A free daily digest of the biggest news stories of the day - and the best features from our website
Thank you for signing up to TheWeek. You will receive a verification email shortly.
There was a problem. Please refresh the page and try again.
World champion sprinter Justin Gatlin yesterday denied having used performance-enhancing drugs (PEDs), following doping allegations against his team.
The scandal erupted when The Daily Telegraph claimed Gatlin’s coach, Dennis Mitchell, and an agent, Robert Wagner, had offered to sell PEDs to undercover journalists from the newspaper.
When details of the investigation were published on Monday, Gatlin immediately sacked Mitchell.
Subscribe to The Week
Escape your echo chamber. Get the facts behind the news, plus analysis from multiple perspectives.
The 35-year-old American runner has received two doping bans during his career, but has enjoyed a victorious return to the track, taking gold in the 100m at the London world championships in August.
In a statement yesterday, Gatlin said he was shocked by the accusations made against his coach.
“I am not using and have not used PEDs,” Gatlin said, according to The Guardian. “I was shocked and surprised to learn that my coach would have anything to do with even the appearance of these current accusations. I fired him as soon as I found out about this.”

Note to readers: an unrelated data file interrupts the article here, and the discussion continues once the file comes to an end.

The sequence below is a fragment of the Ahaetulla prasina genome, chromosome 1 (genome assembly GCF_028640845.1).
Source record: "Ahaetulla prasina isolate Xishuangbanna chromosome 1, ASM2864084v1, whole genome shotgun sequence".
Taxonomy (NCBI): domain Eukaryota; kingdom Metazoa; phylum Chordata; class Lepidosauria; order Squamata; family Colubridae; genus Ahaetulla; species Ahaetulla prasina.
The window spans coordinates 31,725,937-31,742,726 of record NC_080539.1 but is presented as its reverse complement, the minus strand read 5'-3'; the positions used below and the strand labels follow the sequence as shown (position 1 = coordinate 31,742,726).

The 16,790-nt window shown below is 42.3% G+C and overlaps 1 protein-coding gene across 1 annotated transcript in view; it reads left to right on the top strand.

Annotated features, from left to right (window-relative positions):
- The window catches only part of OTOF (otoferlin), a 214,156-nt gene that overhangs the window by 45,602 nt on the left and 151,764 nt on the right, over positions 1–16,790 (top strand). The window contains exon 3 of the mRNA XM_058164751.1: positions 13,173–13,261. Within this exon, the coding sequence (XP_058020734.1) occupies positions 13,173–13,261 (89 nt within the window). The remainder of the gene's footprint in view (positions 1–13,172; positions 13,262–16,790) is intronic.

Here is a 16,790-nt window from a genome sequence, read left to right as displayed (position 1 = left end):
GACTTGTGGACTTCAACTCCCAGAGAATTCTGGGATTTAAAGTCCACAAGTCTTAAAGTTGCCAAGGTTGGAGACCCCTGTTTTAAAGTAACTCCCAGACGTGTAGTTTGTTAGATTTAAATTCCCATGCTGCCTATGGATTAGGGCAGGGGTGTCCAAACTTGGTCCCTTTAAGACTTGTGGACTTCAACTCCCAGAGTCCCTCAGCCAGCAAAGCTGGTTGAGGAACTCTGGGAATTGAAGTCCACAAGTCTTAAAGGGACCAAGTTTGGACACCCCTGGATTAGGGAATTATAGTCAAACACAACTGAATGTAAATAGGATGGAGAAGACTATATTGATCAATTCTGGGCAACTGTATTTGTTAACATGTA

Gatlin also revealed that he is talking with his lawyers to decide whether to sue the Telegraph for defamation.
“All legal options are on the table as I will not allow others to lie about me like this,” he added. “I have no further comments as it is now a legal matter. They will next hear from my lawyer.”
Meanwhile, the Telegraph says sources have revealed that Gatlin’s previous drugs tests are to be rerun following the paper’s investigation.
Gatlin, Mitchell and Wagner are being investigated by the Athletics Integrity Unit (AIU). A source close to the investigation reportedly told the Telegraph: “We have a retesting policy that has been in place for some time now. We know that this is a game of catch up, and with world champion or a gold medalist we have a lot of their samples stored for retesting.”
Continue reading for free
We hope you're enjoying The Week's refreshingly open-minded journalism.
Subscribed to The Week? Register your account with the same email as your subscription.